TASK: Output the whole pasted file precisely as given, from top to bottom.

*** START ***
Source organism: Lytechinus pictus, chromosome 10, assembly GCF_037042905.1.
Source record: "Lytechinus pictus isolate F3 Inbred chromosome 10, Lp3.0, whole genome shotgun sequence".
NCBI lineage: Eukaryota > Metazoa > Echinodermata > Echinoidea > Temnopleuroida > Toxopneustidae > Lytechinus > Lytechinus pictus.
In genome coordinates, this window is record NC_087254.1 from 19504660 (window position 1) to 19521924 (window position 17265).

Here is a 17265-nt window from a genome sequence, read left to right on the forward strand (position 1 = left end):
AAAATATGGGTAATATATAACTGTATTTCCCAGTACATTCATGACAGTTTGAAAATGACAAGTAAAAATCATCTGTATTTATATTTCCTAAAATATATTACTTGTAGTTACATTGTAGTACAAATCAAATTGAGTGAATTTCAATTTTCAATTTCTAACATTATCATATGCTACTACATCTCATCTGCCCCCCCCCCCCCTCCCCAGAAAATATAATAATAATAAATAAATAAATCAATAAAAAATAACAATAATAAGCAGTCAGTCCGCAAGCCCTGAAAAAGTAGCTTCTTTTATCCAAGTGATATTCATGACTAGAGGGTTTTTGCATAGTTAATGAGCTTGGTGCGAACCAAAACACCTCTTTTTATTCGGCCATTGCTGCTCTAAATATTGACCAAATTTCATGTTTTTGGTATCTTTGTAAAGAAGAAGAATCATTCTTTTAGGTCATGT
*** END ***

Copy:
Source organism: Lytechinus pictus, chromosome 10, assembly GCF_037042905.1.
Source record: "Lytechinus pictus isolate F3 Inbred chromosome 10, Lp3.0, whole genome shotgun sequence".
NCBI lineage: Eukaryota > Metazoa > Echinodermata > Echinoidea > Temnopleuroida > Toxopneustidae > Lytechinus > Lytechinus pictus.
In genome coordinates, this window is record NC_087254.1 from 19504660 (window position 1) to 19521924 (window position 17265).

Here is a 17265-nt window from a genome sequence, read left to right on the forward strand (position 1 = left end):
AAAATATGGGTAATATATAACTGTATTTCCCAGTACATTCATGACAGTTTGAAAATGACAAGTAAAAATCATCTGTATTTATATTTCCTAAAATATATTACTTGTAGTTACATTGTAGTACAAATCAAATTGAGTGAATTTCAATTTTCAATTTCTAACATTATCATATGCTACTACATCTCATCTGCCCCCCCCCCCCCTCCCCAGAAAATATAATAATAATAAATAAATAAATCAATAAAAAATAACAATAATAAGCAGTCAGTCCGCAAGCCCTGAAAAAGTAGCTTCTTTTATCCAAGTGATATTCATGACTAGAGGGTTTTTGCATAGTTAATGAGCTTGGTGCGAACCAAAACACCTCTTTTTATTCGGCCATTGCTGCTCTAAATATTGACCAAATTTCATGTTTTTGGTATCTTTGTAAAGAAGAAGAATCATTCTTTTAGGTCATGT